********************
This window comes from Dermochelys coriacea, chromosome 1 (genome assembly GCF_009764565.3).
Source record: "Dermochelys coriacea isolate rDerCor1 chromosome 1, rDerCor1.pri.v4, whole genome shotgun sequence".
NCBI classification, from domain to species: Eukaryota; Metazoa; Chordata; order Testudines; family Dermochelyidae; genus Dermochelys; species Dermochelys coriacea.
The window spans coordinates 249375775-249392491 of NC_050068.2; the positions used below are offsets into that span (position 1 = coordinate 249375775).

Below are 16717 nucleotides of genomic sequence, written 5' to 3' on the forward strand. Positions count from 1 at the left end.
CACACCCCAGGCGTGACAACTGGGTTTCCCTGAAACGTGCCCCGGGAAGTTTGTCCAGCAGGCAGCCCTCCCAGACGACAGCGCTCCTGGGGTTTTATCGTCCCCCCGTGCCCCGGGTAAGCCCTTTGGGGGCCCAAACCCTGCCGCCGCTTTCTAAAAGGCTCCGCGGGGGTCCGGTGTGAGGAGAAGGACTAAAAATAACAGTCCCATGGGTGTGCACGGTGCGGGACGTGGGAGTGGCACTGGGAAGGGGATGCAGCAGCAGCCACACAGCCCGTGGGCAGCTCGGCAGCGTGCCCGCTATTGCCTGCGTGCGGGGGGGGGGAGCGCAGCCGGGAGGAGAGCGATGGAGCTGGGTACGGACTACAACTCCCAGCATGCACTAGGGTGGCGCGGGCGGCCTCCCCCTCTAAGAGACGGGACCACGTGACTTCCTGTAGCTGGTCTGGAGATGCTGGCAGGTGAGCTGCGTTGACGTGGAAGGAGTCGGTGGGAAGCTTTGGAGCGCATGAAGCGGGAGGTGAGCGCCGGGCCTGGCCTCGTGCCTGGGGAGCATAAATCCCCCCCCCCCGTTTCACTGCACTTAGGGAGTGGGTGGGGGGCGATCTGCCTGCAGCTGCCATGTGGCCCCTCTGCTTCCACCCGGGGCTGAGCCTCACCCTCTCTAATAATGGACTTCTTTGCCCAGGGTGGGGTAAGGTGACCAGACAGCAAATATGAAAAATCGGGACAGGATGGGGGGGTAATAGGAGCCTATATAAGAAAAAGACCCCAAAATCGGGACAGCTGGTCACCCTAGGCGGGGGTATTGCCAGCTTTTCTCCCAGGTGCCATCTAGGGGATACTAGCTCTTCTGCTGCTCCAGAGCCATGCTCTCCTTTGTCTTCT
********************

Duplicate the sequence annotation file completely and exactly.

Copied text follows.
This window comes from Dermochelys coriacea, chromosome 1 (genome assembly GCF_009764565.3).
Source record: "Dermochelys coriacea isolate rDerCor1 chromosome 1, rDerCor1.pri.v4, whole genome shotgun sequence".
NCBI classification, from domain to species: Eukaryota; Metazoa; Chordata; order Testudines; family Dermochelyidae; genus Dermochelys; species Dermochelys coriacea.
The window spans coordinates 249375775-249392491 of NC_050068.2; the positions used below are offsets into that span (position 1 = coordinate 249375775).

Below are 16717 nucleotides of genomic sequence, written 5' to 3' on the forward strand. Positions count from 1 at the left end.
CACACCCCAGGCGTGACAACTGGGTTTCCCTGAAACGTGCCCCGGGAAGTTTGTCCAGCAGGCAGCCCTCCCAGACGACAGCGCTCCTGGGGTTTTATCGTCCCCCCGTGCCCCGGGTAAGCCCTTTGGGGGCCCAAACCCTGCCGCCGCTTTCTAAAAGGCTCCGCGGGGGTCCGGTGTGAGGAGAAGGACTAAAAATAACAGTCCCATGGGTGTGCACGGTGCGGGACGTGGGAGTGGCACTGGGAAGGGGATGCAGCAGCAGCCACACAGCCCGTGGGCAGCTCGGCAGCGTGCCCGCTATTGCCTGCGTGCGGGGGGGGGGAGCGCAGCCGGGAGGAGAGCGATGGAGCTGGGTACGGACTACAACTCCCAGCATGCACTAGGGTGGCGCGGGCGGCCTCCCCCTCTAAGAGACGGGACCACGTGACTTCCTGTAGCTGGTCTGGAGATGCTGGCAGGTGAGCTGCGTTGACGTGGAAGGAGTCGGTGGGAAGCTTTGGAGCGCATGAAGCGGGAGGTGAGCGCCGGGCCTGGCCTCGTGCCTGGGGAGCATAAATCCCCCCCCCCCGTTTCACTGCACTTAGGGAGTGGGTGGGGGGCGATCTGCCTGCAGCTGCCATGTGGCCCCTCTGCTTCCACCCGGGGCTGAGCCTCACCCTCTCTAATAATGGACTTCTTTGCCCAGGGTGGGGTAAGGTGACCAGACAGCAAATATGAAAAATCGGGACAGGATGGGGGGGTAATAGGAGCCTATATAAGAAAAAGACCCCAAAATCGGGACAGCTGGTCACCCTAGGCGGGGGTATTGCCAGCTTTTCTCCCAGGTGCCATCTAGGGGATACTAGCTCTTCTGCTGCTCCAGAGCCATGCTCTCCTTTGTCTTCT